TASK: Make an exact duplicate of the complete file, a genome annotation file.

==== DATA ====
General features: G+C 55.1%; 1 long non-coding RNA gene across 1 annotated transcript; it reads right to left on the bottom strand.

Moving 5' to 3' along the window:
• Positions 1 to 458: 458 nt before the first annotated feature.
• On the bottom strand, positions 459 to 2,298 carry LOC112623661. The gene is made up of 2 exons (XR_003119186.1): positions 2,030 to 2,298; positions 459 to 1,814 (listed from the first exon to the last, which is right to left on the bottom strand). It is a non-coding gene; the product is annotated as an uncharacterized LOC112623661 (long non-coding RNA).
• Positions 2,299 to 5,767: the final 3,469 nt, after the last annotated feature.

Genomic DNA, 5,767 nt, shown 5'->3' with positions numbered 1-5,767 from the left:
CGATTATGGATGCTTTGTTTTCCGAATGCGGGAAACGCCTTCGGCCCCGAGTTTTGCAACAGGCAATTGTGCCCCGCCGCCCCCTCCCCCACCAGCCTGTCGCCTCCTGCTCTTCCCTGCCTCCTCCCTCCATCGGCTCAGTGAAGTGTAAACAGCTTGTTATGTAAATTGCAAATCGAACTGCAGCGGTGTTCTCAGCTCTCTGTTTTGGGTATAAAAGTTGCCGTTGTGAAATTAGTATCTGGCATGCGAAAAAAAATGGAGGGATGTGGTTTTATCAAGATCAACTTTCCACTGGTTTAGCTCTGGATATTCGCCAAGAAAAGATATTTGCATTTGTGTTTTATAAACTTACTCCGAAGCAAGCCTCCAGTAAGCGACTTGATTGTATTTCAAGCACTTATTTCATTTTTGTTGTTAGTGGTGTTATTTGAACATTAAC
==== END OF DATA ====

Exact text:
General features: G+C 55.1%; 1 long non-coding RNA gene across 1 annotated transcript; it reads right to left on the bottom strand.

Moving 5' to 3' along the window:
• Positions 1 to 458: 458 nt before the first annotated feature.
• On the bottom strand, positions 459 to 2,298 carry LOC112623661. The gene is made up of 2 exons (XR_003119186.1): positions 2,030 to 2,298; positions 459 to 1,814 (listed from the first exon to the last, which is right to left on the bottom strand). It is a non-coding gene; the product is annotated as an uncharacterized LOC112623661 (long non-coding RNA).
• Positions 2,299 to 5,767: the final 3,469 nt, after the last annotated feature.

Genomic DNA, 5,767 nt, shown 5'->3' with positions numbered 1-5,767 from the left:
CGATTATGGATGCTTTGTTTTCCGAATGCGGGAAACGCCTTCGGCCCCGAGTTTTGCAACAGGCAATTGTGCCCCGCCGCCCCCTCCCCCACCAGCCTGTCGCCTCCTGCTCTTCCCTGCCTCCTCCCTCCATCGGCTCAGTGAAGTGTAAACAGCTTGTTATGTAAATTGCAAATCGAACTGCAGCGGTGTTCTCAGCTCTCTGTTTTGGGTATAAAAGTTGCCGTTGTGAAATTAGTATCTGGCATGCGAAAAAAAATGGAGGGATGTGGTTTTATCAAGATCAACTTTCCACTGGTTTAGCTCTGGATATTCGCCAAGAAAAGATATTTGCATTTGTGTTTTATAAACTTACTCCGAAGCAAGCCTCCAGTAAGCGACTTGATTGTATTTCAAGCACTTATTTCATTTTTGTTGTTAGTGGTGTTATTTGAACATTAAC